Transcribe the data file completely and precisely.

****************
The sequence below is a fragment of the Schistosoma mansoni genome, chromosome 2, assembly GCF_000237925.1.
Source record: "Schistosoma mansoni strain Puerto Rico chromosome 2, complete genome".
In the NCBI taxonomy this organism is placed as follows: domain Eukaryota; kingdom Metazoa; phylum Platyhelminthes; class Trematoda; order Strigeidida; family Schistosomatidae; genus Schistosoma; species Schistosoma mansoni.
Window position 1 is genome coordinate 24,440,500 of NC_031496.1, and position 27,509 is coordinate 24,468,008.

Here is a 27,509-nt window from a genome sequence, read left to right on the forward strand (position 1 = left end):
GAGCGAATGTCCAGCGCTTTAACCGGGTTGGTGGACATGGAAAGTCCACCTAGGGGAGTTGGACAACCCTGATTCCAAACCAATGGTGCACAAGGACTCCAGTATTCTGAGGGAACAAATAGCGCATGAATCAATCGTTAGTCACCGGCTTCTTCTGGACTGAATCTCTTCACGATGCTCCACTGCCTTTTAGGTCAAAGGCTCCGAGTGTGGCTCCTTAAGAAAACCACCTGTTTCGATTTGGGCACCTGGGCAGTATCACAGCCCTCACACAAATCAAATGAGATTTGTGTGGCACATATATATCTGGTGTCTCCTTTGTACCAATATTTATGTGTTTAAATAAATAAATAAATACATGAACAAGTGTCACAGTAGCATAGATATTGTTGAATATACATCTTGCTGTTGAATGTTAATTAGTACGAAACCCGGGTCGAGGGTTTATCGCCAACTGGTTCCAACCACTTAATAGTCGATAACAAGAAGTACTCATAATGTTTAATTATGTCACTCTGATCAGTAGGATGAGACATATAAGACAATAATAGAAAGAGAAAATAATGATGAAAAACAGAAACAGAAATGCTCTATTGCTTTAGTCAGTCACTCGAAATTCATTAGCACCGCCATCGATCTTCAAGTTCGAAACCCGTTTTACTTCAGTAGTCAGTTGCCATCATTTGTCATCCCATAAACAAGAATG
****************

The sequence below is a fragment of the Schistosoma mansoni genome, chromosome 2, assembly GCF_000237925.1.
Source record: "Schistosoma mansoni strain Puerto Rico chromosome 2, complete genome".
In the NCBI taxonomy this organism is placed as follows: domain Eukaryota; kingdom Metazoa; phylum Platyhelminthes; class Trematoda; order Strigeidida; family Schistosomatidae; genus Schistosoma; species Schistosoma mansoni.
Window position 1 is genome coordinate 24,440,500 of NC_031496.1, and position 27,509 is coordinate 24,468,008.

Here is a 27,509-nt window from a genome sequence, read left to right on the forward strand (position 1 = left end):
GAGCGAATGTCCAGCGCTTTAACCGGGTTGGTGGACATGGAAAGTCCACCTAGGGGAGTTGGACAACCCTGATTCCAAACCAATGGTGCACAAGGACTCCAGTATTCTGAGGGAACAAATAGCGCATGAATCAATCGTTAGTCACCGGCTTCTTCTGGACTGAATCTCTTCACGATGCTCCACTGCCTTTTAGGTCAAAGGCTCCGAGTGTGGCTCCTTAAGAAAACCACCTGTTTCGATTTGGGCACCTGGGCAGTATCACAGCCCTCACACAAATCAAATGAGATTTGTGTGGCACATATATATCTGGTGTCTCCTTTGTACCAATATTTATGTGTTTAAATAAATAAATAAATACATGAACAAGTGTCACAGTAGCATAGATATTGTTGAATATACATCTTGCTGTTGAATGTTAATTAGTACGAAACCCGGGTCGAGGGTTTATCGCCAACTGGTTCCAACCACTTAATAGTCGATAACAAGAAGTACTCATAATGTTTAATTATGTCACTCTGATCAGTAGGATGAGACATATAAGACAATAATAGAAAGAGAAAATAATGATGAAAAACAGAAACAGAAATGCTCTATTGCTTTAGTCAGTCACTCGAAATTCATTAGCACCGCCATCGATCTTCAAGTTCGAAACCCGTTTTACTTCAGTAGTCAGTTGCCATCATTTGTCATCCCATAAACAAGAATG